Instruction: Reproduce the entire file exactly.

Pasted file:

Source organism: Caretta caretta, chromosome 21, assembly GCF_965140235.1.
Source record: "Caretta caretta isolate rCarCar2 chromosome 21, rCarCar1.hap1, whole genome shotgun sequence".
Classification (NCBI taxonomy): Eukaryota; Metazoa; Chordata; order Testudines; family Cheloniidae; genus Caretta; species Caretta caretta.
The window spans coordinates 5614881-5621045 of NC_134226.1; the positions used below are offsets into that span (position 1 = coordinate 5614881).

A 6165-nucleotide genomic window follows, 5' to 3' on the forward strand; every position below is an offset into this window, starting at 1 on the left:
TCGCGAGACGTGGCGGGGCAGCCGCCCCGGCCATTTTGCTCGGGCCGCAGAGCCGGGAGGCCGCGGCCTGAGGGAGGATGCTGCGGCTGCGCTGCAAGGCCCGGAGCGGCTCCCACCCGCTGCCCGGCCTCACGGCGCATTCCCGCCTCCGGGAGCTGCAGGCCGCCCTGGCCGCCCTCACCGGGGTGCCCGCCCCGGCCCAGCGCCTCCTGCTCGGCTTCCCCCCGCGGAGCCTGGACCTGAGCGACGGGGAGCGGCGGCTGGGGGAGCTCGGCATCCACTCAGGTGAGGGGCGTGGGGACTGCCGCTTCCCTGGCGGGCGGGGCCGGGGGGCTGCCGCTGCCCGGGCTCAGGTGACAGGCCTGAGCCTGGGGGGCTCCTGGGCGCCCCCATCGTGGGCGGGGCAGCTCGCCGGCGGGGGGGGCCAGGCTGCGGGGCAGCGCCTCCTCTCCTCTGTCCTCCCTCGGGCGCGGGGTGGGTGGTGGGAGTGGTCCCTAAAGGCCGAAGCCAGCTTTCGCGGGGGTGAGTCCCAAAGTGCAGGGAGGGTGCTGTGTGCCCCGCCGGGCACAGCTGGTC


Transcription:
Source organism: Caretta caretta, chromosome 21, assembly GCF_965140235.1.
Source record: "Caretta caretta isolate rCarCar2 chromosome 21, rCarCar1.hap1, whole genome shotgun sequence".
Classification (NCBI taxonomy): Eukaryota; Metazoa; Chordata; order Testudines; family Cheloniidae; genus Caretta; species Caretta caretta.
The window spans coordinates 5614881-5621045 of NC_134226.1; the positions used below are offsets into that span (position 1 = coordinate 5614881).

A 6165-nucleotide genomic window follows, 5' to 3' on the forward strand; every position below is an offset into this window, starting at 1 on the left:
TCGCGAGACGTGGCGGGGCAGCCGCCCCGGCCATTTTGCTCGGGCCGCAGAGCCGGGAGGCCGCGGCCTGAGGGAGGATGCTGCGGCTGCGCTGCAAGGCCCGGAGCGGCTCCCACCCGCTGCCCGGCCTCACGGCGCATTCCCGCCTCCGGGAGCTGCAGGCCGCCCTGGCCGCCCTCACCGGGGTGCCCGCCCCGGCCCAGCGCCTCCTGCTCGGCTTCCCCCCGCGGAGCCTGGACCTGAGCGACGGGGAGCGGCGGCTGGGGGAGCTCGGCATCCACTCAGGTGAGGGGCGTGGGGACTGCCGCTTCCCTGGCGGGCGGGGCCGGGGGGCTGCCGCTGCCCGGGCTCAGGTGACAGGCCTGAGCCTGGGGGGCTCCTGGGCGCCCCCATCGTGGGCGGGGCAGCTCGCCGGCGGGGGGGGCCAGGCTGCGGGGCAGCGCCTCCTCTCCTCTGTCCTCCCTCGGGCGCGGGGTGGGTGGTGGGAGTGGTCCCTAAAGGCCGAAGCCAGCTTTCGCGGGGGTGAGTCCCAAAGTGCAGGGAGGGTGCTGTGTGCCCCGCCGGGCACAGCTGGTC